Marcus is the main source of comedy as a fearless hero who makes light of every situation. Marcus agrees to let a director/producer (Iris Bahr) and cameraman (Adam Grimes) film his last exorcism.
The crew goes into very rural Louisiana and meet a religious, conservative father (Louis Herthum), a skeptical son (Caleb Landry Jones), and daughter Nell, a sweet girl undergoing major stress about the “demon defiling her.” The father is sure Nell is possessed, and Marcus encourages this with Latin demon books, set up props and fake moving scenery. After a first “failed” exorcism, Marcus continues as the plot twists and turns, becoming creepier as it goes along.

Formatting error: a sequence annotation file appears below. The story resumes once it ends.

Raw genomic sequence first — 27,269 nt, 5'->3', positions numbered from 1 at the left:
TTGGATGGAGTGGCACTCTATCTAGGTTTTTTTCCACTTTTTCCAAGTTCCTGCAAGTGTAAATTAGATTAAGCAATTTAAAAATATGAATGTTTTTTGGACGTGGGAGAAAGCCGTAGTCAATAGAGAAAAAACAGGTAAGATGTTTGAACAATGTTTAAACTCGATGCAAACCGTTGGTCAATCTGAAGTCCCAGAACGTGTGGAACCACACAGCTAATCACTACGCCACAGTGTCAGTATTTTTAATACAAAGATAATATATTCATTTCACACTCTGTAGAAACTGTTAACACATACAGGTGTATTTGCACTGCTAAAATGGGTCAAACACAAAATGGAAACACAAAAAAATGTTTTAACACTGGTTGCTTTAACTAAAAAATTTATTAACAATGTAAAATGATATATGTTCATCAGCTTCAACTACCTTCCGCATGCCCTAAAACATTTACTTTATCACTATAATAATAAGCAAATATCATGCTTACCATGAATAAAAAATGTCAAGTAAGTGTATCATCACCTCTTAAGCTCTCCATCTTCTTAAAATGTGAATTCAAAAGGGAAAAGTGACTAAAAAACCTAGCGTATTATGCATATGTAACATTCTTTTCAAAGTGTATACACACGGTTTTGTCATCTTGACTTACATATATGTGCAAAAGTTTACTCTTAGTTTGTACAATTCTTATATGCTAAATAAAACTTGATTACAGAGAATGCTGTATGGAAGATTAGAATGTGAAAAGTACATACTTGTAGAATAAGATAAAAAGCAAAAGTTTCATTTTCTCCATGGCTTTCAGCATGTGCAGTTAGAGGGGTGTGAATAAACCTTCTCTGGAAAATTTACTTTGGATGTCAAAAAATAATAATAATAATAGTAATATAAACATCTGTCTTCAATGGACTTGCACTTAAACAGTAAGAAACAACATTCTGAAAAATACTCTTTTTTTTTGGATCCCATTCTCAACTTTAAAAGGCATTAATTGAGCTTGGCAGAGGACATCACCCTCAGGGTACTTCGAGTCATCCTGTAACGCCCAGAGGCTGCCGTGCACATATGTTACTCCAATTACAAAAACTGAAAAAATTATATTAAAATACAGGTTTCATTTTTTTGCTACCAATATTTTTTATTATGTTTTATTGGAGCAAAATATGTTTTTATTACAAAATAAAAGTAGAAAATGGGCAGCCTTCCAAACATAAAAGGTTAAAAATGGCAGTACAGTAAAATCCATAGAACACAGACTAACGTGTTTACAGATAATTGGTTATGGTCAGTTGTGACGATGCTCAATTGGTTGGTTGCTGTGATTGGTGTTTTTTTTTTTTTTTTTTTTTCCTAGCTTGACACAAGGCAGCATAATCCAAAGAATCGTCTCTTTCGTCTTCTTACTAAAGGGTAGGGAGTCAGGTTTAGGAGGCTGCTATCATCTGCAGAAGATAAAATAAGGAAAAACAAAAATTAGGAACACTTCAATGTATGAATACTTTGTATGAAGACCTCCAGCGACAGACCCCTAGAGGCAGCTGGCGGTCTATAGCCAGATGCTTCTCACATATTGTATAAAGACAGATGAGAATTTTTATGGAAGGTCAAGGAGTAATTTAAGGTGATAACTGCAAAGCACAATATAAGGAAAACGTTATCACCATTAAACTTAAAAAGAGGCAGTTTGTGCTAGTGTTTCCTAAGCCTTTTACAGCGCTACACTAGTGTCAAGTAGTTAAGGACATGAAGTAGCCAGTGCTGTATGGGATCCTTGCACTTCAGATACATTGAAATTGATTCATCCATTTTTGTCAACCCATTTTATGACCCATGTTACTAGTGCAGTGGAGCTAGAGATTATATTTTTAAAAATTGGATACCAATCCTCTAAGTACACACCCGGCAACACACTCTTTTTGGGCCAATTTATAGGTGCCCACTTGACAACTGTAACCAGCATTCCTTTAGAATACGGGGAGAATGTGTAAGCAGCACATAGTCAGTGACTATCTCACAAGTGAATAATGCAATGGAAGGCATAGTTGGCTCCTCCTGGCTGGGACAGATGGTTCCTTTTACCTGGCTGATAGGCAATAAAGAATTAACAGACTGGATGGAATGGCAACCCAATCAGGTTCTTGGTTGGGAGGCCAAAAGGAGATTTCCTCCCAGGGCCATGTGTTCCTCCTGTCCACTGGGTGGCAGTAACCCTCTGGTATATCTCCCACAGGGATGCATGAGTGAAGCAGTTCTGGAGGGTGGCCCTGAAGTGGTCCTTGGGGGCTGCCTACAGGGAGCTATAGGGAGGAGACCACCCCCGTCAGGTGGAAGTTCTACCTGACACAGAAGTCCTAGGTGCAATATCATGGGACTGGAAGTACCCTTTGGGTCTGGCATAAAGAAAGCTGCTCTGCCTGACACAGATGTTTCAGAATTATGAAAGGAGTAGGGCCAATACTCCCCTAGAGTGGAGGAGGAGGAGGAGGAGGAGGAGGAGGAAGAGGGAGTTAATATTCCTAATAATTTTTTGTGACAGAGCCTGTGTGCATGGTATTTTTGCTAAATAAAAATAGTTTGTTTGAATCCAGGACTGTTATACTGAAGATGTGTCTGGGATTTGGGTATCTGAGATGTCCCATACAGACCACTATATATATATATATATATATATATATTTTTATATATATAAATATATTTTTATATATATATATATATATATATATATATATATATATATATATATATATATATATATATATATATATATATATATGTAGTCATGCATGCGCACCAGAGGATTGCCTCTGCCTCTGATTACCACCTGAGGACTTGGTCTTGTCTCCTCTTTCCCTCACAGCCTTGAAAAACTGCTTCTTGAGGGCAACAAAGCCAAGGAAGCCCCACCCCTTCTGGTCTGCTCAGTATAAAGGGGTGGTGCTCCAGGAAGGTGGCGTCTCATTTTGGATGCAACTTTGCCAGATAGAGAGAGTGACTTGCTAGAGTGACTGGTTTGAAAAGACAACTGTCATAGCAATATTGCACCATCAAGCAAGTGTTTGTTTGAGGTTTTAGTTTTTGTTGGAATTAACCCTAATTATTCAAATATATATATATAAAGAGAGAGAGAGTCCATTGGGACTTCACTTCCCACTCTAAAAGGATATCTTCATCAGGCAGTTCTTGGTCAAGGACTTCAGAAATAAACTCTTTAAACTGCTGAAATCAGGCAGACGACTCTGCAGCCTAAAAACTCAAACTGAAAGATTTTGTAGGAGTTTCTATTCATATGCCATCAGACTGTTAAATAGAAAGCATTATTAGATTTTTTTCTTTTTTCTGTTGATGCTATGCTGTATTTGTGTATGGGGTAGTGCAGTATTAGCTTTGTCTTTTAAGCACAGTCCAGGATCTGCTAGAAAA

The movie’s sluggish build-up makes you almost forget this is a scary movie, until the end, which goes in an opposite direction and completely removes the “realism” most of the movie tries to portray. The ambiguous ending leaves you saying “huh?”
It’s refreshing to see a scary movie that has a comedic side but still delivers the chills and thrills. This pseudo-mocumentary enthralls and renewed my faith in decent horror films.